are, however, having negative effects on Tibetans' distinct cultural, religious
and linguistic identity. More Chinese settlers are coming to Tibet resulting in
the economic marginalization of the Tibetan people and the diminishing of their
Tibetans in exile are keen to mark uprising day because they don't want to
forget their homeland and always dream of possibly returning there in freedom
one day. Not only those who followed the Dalai Lama to flee Tibet 50 year ago,
but even the young ones who sneaked out of Tibet after 1959, or were born
overseas, hold that dream.
“It's been decades. I've seen my culture change. Tibetan Buddhism is in deep
threat, my homeland is in danger. Since we fled, our culture and homeland is
losing its importance. I still hope to get back to my province in Tibet, I will
devote every effort to this course,” said Tenzin, an old Tibetan who fled to
India five decades ago.
Yonten, a young Tibetan who fled to India in 2000, said, “I now dream of my
homeland every day. Fifty years are enough, its time for us to get back to our
Gompu, a Tibetan born in exile, shared similar feelings. “I feel the same as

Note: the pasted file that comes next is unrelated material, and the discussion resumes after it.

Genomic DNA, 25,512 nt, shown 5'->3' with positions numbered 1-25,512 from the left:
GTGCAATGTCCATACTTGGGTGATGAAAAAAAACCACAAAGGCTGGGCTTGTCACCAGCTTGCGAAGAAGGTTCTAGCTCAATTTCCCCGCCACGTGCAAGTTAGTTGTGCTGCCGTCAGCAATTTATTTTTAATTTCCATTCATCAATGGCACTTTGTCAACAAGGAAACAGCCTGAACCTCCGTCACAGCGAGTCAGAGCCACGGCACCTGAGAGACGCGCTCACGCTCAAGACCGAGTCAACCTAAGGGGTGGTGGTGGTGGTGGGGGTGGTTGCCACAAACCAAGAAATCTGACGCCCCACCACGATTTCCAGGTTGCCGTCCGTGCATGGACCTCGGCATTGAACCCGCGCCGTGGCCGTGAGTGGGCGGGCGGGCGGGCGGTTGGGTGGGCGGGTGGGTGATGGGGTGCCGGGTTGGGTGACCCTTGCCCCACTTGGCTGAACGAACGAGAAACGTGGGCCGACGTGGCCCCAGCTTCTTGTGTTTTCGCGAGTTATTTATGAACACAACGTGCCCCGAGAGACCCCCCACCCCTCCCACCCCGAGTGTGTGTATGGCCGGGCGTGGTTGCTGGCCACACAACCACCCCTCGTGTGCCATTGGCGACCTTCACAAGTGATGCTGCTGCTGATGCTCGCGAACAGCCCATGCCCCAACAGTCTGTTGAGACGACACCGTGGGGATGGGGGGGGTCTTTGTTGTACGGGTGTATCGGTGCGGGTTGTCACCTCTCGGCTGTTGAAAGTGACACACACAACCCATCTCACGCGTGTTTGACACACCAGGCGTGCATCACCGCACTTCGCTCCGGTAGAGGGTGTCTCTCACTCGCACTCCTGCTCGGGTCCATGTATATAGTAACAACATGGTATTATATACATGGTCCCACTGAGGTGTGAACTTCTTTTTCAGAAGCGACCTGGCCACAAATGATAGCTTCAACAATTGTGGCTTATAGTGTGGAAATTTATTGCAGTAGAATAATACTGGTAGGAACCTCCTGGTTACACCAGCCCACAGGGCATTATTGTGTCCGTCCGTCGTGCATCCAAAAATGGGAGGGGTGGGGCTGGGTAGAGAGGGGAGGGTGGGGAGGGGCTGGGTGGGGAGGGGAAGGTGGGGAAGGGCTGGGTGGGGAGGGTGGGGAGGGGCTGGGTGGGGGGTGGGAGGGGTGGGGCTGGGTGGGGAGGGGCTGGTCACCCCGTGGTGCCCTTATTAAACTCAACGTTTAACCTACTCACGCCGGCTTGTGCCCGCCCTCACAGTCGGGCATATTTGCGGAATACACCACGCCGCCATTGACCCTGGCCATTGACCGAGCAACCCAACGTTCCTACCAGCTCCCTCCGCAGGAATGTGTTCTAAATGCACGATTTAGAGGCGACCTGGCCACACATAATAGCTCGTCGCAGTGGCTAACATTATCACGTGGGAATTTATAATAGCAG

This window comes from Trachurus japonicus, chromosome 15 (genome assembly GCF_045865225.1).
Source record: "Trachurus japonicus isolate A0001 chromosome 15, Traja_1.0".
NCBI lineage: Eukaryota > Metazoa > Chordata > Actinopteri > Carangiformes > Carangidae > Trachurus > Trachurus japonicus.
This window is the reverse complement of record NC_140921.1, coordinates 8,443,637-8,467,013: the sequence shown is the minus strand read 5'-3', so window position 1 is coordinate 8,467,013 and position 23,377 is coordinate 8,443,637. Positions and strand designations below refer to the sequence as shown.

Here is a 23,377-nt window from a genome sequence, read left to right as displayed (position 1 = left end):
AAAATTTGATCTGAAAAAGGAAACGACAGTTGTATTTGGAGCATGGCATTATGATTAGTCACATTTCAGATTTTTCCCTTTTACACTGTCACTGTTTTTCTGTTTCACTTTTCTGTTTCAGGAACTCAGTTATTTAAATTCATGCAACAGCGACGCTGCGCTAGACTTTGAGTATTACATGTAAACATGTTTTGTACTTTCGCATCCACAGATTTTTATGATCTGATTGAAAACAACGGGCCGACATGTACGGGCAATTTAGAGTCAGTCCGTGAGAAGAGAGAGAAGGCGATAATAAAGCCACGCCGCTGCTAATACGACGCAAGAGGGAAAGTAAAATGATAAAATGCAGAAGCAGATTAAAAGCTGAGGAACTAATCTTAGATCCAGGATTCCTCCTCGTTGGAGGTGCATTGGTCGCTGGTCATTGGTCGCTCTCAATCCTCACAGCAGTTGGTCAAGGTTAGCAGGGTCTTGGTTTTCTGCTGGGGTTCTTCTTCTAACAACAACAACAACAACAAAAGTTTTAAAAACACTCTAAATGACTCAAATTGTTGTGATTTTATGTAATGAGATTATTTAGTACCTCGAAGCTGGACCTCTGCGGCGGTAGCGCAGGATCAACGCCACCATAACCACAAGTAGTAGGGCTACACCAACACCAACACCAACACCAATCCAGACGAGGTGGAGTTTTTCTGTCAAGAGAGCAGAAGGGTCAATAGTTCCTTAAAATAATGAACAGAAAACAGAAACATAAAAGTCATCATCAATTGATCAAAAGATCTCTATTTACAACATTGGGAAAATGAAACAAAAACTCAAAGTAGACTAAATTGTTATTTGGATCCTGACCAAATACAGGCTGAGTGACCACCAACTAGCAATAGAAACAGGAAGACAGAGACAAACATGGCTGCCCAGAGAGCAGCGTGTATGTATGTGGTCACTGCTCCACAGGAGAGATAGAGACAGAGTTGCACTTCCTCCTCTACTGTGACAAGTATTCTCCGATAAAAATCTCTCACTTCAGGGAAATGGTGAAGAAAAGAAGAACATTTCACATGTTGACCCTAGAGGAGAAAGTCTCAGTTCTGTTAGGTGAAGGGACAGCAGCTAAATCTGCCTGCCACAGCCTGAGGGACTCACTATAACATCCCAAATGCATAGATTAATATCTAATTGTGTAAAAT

other Tibetans born in Tibet. I am eager to see my homeland, meet my people and
glimpse the stories told of our old people. As a Tibetan born in exile I have
more responsibilities to make every effort possible to help my people back in
their own homeland.”
“Fifty years is long enough. Its time for a free Tibet," said another young
But, as for how to make this dream come true there is a gap between the older
generations and Tibetan youths, which is widening.
The older generations tend to respect the decisions made by the Dalai Lama. A
meeting of Tibetans in early November endorsed the Dalai Lama's "middle way",
which renounces Tibetan independence and seeks high-level autonomy, or "real
autonomy", for Tibet.
"Tibetan people's resistance is not against Chinese people, but to display
their desire to protect the legitimate rights of the Tibetan people and their
rich and valuable culture," an elderly Tibetan lady said. "Everyone knows His
Holiness is the Gandhi of our time and we accept his approach of non-
"[Whether] it be the middle-way approach, independence or self-determination,
whatever is pursued in the Tibetan struggle, we shall not deviate from the path